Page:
How to double treble crochet stitch (dtr)
Make a foundation chain the length you need – try practising with about 20-25 chains. You will work the first stitch into the 5th chain from the hook for double treble crochet – remember not to count the loop on the hook
Catch the ball end of the yarn with the hook, so that the yarn wraps anti-clockwise around it (yarn round hook or yrh). Repeat this again so that the yarn wraps round the hook twice. Holding the foundation chain as shown below, insert the hook into the 5th chain along from the hook
Yarn round hook again and gently pull the yarn through the chain loop, so that you now have four loops on the hook.
Yarn round hook again and gently pull the yarn through the first two loops, so you now have three loops on the hook.
Yrh hook again, pull the yarn through the first two loops, so you now have two loops on the hook.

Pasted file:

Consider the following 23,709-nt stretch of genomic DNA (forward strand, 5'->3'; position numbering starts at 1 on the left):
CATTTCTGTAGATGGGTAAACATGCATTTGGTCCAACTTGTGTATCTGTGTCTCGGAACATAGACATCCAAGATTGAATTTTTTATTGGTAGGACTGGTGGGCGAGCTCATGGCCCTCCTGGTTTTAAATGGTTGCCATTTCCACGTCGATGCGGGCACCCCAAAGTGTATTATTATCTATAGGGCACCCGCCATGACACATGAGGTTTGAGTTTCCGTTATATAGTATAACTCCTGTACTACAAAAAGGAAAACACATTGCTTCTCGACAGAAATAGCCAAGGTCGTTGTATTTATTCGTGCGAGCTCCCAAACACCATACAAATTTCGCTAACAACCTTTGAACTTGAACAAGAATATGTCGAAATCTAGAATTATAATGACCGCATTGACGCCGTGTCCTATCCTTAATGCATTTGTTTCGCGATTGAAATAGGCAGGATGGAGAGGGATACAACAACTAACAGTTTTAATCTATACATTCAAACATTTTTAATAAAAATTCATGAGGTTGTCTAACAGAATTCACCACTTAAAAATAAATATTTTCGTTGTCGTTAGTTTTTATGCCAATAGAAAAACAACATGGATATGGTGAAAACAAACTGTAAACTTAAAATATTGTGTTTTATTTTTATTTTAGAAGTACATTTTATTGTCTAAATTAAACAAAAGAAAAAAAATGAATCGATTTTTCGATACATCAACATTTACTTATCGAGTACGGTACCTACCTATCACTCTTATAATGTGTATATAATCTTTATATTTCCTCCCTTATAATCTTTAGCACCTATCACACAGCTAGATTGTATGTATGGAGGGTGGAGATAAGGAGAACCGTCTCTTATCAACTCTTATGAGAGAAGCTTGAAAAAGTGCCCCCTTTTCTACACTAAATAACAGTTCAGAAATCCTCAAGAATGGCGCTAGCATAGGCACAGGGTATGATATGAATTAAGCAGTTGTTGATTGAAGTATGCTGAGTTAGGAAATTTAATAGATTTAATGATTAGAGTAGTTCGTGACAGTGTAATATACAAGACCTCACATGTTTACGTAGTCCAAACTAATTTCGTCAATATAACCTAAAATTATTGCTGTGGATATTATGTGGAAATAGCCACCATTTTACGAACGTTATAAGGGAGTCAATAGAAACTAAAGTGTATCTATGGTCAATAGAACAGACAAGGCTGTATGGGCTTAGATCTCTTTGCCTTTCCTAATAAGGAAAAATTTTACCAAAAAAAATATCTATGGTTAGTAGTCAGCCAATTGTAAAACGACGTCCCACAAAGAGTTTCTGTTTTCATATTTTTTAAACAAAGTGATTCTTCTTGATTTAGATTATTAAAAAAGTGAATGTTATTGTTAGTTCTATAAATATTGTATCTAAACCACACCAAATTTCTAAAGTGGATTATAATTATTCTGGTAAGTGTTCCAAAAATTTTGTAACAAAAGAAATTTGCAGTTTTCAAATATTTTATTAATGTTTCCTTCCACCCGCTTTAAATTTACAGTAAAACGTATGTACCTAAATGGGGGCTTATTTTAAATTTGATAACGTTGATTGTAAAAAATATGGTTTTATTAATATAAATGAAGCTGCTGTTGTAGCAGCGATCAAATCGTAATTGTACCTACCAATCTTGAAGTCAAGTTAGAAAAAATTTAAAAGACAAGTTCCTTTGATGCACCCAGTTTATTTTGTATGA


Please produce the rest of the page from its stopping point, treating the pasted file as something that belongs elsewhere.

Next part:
Yrh again, pull the yarn through the last two loops, leaving one loop on the hook.
Congratulations, that’s your first double treble stitch made! The picture above shows how it should look. Work one double treble into each chain of the foundation chain in the same way.
After your first row of double treble crochet, you’ll need to turn your work and make the turning chain. The picture below shows the turning chain worked and ready to continue the second row. The numbers show how to count the stitches of the first row.
In crochet, you need to make a turning chain (abbreviated as t-ch) at the beginning of every row to bring the hook up to the working height for the next row.
Different stitches need different lengths of t-ch. When working double treble crochet, the t-ch usually counts as the first stitch of the new row. This means you need to work your first double treble stitch after the t-ch into the stitch marked ‘1’ on the picture, skipping the stitch at the base of the turning chain. At the end of each row, work the last stitch into the top of the turning chain on the row below.